2. The output buffer of claim 1, wherein said switching circuit (40) comprises fifth and sixth switches (20, 24) coupled in parallel between said first and second control terminals (15, 18), and said fifth and sixth switches (20, 24) have control terminals coupled to said output terminal (3) together.
  3. The output buffer of claim 1, further comprising a control input terminal (2) for receiving a control signal.
  4. The output buffer of claim 3, wherein said switching circuit (10) comprises: a fifth switch (20) having a first terminal coupled to the second control terminal (18), a second terminal and a control terminal coupled to said output terminal (3);
    a sixth switch (22) having a first terminal coupled to the second terminal of said fifth switch (20), a second terminal coupled to the first control terminal (15) and a control terminal coupled to said control input terminal (2);
    a seventh switch (24) having a first terminal coupled to the first control terminal (15), a second terminal and a control terminal coupled to said output terminal (3); and
    an eighth switch (26) having a first terminal coupled to the second terminal of said seventh switch (24), a second terminal coupled to the second control terminal (18) and a control terminal coupled to said control input terminal (2).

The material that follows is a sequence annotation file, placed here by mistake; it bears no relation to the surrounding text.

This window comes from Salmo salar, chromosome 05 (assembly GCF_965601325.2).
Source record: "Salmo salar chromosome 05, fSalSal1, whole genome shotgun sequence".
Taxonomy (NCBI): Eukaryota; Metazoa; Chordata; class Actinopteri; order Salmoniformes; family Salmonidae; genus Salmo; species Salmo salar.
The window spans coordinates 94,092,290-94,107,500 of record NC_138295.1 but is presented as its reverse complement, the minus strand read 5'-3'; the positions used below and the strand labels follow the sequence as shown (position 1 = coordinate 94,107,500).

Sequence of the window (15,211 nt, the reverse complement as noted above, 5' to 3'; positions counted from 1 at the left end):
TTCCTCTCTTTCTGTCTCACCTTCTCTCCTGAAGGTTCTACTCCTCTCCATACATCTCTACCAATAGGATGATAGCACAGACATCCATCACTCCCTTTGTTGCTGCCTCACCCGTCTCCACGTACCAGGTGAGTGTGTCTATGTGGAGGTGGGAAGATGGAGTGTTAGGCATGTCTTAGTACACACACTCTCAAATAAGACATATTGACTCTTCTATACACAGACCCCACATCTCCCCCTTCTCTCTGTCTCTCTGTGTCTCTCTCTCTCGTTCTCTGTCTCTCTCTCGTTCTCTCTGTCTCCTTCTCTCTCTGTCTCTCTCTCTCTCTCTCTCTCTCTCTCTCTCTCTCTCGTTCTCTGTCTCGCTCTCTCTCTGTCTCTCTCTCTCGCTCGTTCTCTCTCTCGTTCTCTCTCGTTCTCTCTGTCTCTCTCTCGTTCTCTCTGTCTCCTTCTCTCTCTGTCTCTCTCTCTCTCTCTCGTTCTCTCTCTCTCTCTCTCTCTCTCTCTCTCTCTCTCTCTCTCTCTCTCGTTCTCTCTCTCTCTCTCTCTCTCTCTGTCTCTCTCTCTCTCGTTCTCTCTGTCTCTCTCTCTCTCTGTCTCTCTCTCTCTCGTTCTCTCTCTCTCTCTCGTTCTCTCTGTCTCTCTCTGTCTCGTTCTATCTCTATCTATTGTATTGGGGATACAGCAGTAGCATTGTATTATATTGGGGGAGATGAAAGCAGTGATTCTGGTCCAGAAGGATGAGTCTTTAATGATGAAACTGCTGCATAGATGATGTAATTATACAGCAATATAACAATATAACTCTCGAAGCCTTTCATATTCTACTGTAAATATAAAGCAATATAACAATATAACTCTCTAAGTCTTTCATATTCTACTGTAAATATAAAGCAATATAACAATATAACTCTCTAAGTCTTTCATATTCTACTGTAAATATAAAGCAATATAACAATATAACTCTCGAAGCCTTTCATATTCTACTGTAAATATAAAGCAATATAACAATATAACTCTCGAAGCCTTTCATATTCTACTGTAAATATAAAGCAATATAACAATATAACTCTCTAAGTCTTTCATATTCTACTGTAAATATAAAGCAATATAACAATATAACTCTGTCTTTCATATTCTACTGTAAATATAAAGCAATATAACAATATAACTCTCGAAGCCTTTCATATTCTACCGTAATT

5. The output buffer of claim 3 or 4, further comprising:
    a ninth switch (30) coupled between said first potential terminal (4) and the first control terminal (15), said ninth switch (30) having a control terminal coupled to said control input terminal (2); and
    a tenth switch (34) coupled between said second potential terminal (5) and the second control terminal (18), said tenth switch (34) having a control terminal coupled to said control input terminal (2).
EP92107713A 1991-05-15 1992-05-07 Simplified low-noise output buffer circuit Expired - Lifetime EP0513663B1 (en)

Priority Applications (2)

Application Number Priority Date Filing Date Title
JP3110396A JP3014164B2 (en) 1991-05-15 1991-05-15 Output buffer circuit
JP110396/91 1991-05-15

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EP0513663A1 EP0513663A1 (en) 1992-11-19
EP0513663B1 true EP0513663B1 (en) 1996-12-27

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US (1) US5430335A (en)
EP (1) EP0513663B1 (en)
JP (1) JP3014164B2 (en)
KR (1) KR100224138B1 (en)
DE (2) DE69216142D1 (en)

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DE69216142D1 (en) 1997-02-06
JPH04337923A (en) 1992-11-25
KR100224138B1 (en) 1999-10-15
US5430335A (en) 1995-07-04
EP0513663A1 (en) 1992-11-19
JP3014164B2 (en) 2000-02-28
KR920022285A (en) 1992-12-19
DE69216142T2 (en) 1997-07-31